Virtual showrooms may become a reality in near future
Imagine shopping for a new car at a dealership that keeps no cars on the lot. Or test-driving a new truck from your couch.
Both are possible with a new virtual-reality app from Evox Productions LLC that could transform the car-buying experience.
“We think VR is going to be the next big thing,” said Dave Weber, vice president of sales and marketing for the Rancho Dominguez, California-based company.
“It’s not just for the auto industry. It’s going to have as large an impact as a smartphone or the iPod or color TV. There’s going to be a very steep ramp-up.”
Cadillac, Infiniti, Fiat and others have discussed virtual showrooms and other digital experiences as ways to help dealers cut inventory costs and provide an enhanced experience for potential buyers.
Evox parlayed nearly 20 years of experience with auto websites and photography to create RelayCars, a virtual-reality app that can be downloaded at the Oculus Store for Samsung Galaxy phones.
It’s used with the Galaxy GearVR, a virtual reality headset that interfaces with the smartphone and is the only such system on the market.
Evox is using the app as a proving ground to show the benefits of virtual reality to the industry — from instantly changing colors and trim levels in a virtual showroom, to offering virtual test rides.
“In the really small markets, that’s where virtual reality becomes an interesting strategy,” said Cadillac spokesman Andrew Lipman, adding that Cadillac is simply researching the possibilities.
“It’s a way for them to be able to sell cars without having to hold an excessive inventory.”
So far Evox has more than 1,000 vehicles ready for virtual reality. Its app, which features about 20 vehicles, has been viewed 600,000-plus times since Samsung began offering the headsets in November.
“You can’t really talk about VR, you have to experience VR,” said Pat Hadnagy, Evox vice president of virtual reality. “You feel like you’re in the car.”
That “feel” includes revving American muscle cars in a factory, spinning a Tesla Model X in a virtual showroom, sitting in a BMW convertible along the coast or taking a car on a test ride.
RelayCars uses special 3-D photos with some computer-generated imagery. The virtual images do not appear grainy or cartoonish like some movies or video games.
Potential buyers can “sit” in the car and look around the interior. They can change interior colors and other details.
The virtual test ride provides an idea of what it would be like to be sitting in the driver’s seat — but not the actual experience of driving or the force of acceleration.
Ind-rdustry officials see virtual reality as a way for consumers to easily search through different cars, colors and trim levels.
Consumers could make their car in a virtual setting, somewhat like automakers do with current websites, but to a whole other level.
The experience isn’t intended to replace dealerships anytime soon.
“Any technology that makes it easier for the consumer to visualize themselves in the vehicle is good,” said Jeff Laethem, president of Ray Laethem Buick GMC and Chrysler Dodge Jeep Ram in Grosse Pointe. “The interesting part to me is fulfilling orders quickly.”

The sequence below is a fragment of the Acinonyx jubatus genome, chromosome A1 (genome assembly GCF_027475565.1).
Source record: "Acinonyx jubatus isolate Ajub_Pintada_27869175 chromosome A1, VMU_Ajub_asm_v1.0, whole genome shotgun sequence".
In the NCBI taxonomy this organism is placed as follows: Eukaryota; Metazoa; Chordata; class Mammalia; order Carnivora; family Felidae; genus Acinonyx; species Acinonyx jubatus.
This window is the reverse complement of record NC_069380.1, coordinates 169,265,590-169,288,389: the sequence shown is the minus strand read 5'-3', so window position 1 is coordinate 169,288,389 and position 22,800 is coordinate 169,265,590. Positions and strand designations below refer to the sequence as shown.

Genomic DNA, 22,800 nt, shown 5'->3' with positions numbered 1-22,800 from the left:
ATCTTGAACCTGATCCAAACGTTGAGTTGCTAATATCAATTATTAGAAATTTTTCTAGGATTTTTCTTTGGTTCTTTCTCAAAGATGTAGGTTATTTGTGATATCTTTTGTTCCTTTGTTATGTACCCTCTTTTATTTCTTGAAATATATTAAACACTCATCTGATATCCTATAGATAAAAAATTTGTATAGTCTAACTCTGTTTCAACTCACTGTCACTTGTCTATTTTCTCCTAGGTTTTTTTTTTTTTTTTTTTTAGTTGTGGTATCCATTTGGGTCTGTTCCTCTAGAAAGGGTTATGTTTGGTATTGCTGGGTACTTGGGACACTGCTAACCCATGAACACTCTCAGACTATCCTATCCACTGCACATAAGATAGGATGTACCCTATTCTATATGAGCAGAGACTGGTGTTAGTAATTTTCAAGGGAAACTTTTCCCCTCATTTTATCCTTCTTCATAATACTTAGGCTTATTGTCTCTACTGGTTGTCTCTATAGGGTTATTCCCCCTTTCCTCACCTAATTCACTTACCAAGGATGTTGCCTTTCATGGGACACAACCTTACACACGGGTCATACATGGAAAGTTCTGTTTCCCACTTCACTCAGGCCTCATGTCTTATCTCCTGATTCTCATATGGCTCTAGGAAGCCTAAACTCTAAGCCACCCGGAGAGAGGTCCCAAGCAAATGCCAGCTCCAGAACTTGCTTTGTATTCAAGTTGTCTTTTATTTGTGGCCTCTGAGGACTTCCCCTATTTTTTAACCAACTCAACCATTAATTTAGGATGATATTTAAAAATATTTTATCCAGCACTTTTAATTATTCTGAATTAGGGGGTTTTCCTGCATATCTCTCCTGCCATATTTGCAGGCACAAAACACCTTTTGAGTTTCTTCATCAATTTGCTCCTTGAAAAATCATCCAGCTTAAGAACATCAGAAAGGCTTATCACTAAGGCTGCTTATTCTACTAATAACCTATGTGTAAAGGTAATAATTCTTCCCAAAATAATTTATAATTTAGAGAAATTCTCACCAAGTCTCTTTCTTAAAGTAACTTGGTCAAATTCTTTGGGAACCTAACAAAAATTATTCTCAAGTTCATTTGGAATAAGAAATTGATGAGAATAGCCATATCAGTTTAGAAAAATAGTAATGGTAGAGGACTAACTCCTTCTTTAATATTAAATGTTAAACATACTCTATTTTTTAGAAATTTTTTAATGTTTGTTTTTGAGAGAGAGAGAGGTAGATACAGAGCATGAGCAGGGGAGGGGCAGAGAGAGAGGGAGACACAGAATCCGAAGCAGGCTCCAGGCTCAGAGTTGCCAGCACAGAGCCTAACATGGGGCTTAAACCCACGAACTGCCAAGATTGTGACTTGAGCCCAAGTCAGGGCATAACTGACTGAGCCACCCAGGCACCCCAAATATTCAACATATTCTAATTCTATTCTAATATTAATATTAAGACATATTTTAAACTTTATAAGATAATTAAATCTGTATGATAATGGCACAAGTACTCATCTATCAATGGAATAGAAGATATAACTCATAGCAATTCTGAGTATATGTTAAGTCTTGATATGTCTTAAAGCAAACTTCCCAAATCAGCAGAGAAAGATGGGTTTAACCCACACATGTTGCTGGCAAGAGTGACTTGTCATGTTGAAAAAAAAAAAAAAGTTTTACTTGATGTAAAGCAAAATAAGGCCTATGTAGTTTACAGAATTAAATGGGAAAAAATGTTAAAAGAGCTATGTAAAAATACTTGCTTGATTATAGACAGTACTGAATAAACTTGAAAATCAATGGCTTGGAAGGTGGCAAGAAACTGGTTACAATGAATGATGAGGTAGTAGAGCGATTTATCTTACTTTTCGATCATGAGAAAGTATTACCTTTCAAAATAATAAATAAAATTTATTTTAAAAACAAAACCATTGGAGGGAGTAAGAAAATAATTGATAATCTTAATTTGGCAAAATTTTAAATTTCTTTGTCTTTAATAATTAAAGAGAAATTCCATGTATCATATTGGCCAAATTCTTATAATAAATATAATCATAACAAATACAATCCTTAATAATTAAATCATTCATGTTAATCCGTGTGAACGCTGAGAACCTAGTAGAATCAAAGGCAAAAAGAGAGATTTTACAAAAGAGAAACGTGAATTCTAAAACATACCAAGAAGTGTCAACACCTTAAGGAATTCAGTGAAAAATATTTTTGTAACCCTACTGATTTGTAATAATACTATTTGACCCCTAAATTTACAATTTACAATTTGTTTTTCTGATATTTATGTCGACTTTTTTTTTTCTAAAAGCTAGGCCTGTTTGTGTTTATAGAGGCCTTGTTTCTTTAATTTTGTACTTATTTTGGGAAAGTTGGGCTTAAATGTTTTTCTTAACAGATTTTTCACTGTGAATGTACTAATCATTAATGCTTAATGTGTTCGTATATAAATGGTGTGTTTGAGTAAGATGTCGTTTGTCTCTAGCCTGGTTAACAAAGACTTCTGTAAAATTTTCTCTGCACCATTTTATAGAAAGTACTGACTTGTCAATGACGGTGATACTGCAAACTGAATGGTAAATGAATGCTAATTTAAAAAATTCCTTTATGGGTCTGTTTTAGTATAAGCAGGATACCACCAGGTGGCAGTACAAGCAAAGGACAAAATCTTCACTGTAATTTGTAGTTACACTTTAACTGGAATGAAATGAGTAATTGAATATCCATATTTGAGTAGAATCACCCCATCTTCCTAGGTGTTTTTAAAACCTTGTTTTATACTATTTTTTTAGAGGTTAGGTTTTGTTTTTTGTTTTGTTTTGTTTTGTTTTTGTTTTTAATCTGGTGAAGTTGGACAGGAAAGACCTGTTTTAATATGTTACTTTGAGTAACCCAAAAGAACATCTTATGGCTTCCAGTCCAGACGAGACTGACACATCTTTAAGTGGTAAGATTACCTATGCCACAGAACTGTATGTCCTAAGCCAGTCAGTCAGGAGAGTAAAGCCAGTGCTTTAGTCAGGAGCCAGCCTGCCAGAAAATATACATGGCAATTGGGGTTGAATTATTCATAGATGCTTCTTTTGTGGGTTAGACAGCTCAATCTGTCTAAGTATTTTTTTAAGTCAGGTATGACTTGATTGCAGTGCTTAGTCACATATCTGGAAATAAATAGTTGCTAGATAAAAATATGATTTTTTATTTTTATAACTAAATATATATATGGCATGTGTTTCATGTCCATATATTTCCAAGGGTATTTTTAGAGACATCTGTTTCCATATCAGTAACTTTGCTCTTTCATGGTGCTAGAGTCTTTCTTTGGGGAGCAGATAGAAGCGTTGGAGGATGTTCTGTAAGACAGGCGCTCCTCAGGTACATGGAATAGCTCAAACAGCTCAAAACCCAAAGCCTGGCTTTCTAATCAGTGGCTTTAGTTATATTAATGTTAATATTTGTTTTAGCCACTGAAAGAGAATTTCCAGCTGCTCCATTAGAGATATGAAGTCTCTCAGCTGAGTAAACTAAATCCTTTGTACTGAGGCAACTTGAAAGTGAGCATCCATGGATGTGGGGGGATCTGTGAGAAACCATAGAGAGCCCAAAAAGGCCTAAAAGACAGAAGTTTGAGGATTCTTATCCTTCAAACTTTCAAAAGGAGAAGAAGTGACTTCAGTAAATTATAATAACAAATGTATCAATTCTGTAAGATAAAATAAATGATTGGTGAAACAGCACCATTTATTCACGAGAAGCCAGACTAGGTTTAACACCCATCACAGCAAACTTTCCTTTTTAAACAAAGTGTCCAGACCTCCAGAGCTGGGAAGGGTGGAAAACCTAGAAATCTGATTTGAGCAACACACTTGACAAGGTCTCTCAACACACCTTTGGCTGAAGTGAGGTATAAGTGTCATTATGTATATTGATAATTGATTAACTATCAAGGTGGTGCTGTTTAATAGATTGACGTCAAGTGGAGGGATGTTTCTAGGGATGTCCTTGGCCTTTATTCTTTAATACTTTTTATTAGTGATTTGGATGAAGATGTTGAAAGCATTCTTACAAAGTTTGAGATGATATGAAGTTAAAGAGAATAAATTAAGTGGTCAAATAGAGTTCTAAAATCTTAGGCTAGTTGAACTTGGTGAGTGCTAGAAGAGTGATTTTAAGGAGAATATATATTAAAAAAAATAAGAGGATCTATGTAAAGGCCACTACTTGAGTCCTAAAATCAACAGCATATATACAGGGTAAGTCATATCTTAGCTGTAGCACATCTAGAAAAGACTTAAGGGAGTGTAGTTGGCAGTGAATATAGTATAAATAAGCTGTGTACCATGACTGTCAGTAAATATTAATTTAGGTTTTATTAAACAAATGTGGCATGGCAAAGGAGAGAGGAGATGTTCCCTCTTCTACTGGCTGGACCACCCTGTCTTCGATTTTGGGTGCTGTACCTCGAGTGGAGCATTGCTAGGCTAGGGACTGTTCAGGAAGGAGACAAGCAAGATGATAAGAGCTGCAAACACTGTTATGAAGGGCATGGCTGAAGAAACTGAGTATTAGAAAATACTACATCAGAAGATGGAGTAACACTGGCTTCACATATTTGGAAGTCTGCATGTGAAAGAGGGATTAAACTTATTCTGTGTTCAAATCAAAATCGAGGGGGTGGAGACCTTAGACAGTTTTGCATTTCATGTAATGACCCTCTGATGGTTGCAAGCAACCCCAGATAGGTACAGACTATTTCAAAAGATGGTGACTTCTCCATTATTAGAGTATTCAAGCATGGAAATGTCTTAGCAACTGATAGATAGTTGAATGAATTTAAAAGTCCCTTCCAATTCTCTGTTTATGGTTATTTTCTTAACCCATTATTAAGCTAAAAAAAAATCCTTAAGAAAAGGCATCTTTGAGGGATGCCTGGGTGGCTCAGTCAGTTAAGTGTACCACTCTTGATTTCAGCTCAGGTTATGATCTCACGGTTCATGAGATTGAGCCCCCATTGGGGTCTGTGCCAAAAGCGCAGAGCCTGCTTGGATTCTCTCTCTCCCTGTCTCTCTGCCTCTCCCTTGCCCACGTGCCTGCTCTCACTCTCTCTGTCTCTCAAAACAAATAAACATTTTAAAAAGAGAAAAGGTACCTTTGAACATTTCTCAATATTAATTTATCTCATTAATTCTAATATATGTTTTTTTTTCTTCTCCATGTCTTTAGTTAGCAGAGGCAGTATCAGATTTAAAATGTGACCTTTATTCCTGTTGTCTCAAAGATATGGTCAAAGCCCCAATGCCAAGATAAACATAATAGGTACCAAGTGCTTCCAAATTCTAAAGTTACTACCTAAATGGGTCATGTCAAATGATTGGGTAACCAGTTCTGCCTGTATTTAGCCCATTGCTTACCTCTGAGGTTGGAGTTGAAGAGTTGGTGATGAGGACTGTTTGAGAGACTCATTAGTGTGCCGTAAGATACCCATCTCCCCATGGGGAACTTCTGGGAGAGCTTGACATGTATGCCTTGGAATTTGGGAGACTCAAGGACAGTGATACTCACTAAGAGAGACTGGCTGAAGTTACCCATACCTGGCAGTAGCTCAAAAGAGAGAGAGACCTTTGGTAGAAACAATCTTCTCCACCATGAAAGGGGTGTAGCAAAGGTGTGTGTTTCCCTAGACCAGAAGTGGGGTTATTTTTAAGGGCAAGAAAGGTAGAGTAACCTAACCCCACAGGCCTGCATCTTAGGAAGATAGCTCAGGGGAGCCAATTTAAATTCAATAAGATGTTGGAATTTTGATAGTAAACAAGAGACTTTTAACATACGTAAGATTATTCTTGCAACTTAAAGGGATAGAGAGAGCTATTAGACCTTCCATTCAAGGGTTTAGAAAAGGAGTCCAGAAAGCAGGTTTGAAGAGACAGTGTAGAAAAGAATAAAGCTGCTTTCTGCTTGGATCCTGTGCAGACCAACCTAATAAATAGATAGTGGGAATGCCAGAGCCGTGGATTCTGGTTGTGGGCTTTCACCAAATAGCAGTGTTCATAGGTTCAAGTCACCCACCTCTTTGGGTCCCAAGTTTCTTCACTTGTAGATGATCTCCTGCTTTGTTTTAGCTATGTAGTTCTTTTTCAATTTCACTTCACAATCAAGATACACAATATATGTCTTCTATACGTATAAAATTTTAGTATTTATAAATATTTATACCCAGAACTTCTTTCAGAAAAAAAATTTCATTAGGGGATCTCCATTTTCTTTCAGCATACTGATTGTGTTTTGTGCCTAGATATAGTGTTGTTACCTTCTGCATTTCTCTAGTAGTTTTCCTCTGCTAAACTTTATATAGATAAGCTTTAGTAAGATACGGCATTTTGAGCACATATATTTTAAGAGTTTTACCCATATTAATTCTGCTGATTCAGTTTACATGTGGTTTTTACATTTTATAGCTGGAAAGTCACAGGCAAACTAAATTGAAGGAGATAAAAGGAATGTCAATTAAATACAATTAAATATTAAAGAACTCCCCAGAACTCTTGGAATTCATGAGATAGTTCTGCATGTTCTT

Laethem said having the right inventory to satisfy demand is always a concern. If a dealer didn’t have their exact vehicle on the lot, he said, virtual reality could be a “home run.”
Ford Motor Co. recently opened a 5,200-square-foot experience center in a swanky shopping center in Newport Beach, California for its Lincoln brand that is a more personal, low-pressure way for customers to learn about — and potentially buy — vehicles.
The Lincoln store has a very select amount of vehicles. It is a space where virtual reality could be used to help customers customize their own vehicle, although the company did not mention it when announcign the store opening.
Consumers are expected to be the main target for the virtual reality products, but some companies are interested for design, sales training and cross-shopping.
Evox, according to Weber, is in discussions with “a number of different companies” to sell its service.
According to a recent study on different generations of car buyers, 56 percent of millennials (born between 1982 and 1998) — the largest car-buying population — surveyed want to avoid salesperson interaction. That’s 7 percentage points higher than Generation X (1966 through 1981) and substantially higher than baby boomers at 37 percent.
“The younger car shoppers, they’re used to technology,” Weber said. “Those are the car shoppers of the future.”
Evox isn’t the only one working to change car buying for new generations.
Fiat Chrysler unveiled a prototype of an “augmented reality” sales app at Mobile World Congress designed and built by Accenture Digital.
The program allows car buyers to hold a smartphone or other device up wherever they may be and a Fiat 500 appears on the screen. They can walk around, look inside and configure a life-size car.
“We think we can deliver a very massive, engaging experience with augmented reality,” said Accenture Digital Innovation Senior Manager Matteo Aliberti.
Augmented reality, which the popular “Pokemon GO” app uses, differs from virtual reality because it blends the physical world with generated 3-D objects.
No headset is required, just a phone, tablet or other device with the program installed. It uses renderings of the vehicle instead of actual photos to display the vehicle in the setting that the phone’s camera is pointed at.
The company is expected to release the program beginning in September as a step toward virtual reality, but with less substantial investment in programming and equipment.
“It’s impossible for a dealership to have all of the configurations for a specific model,” Aliberti said. “We see this as a very big aid for the dealerships.”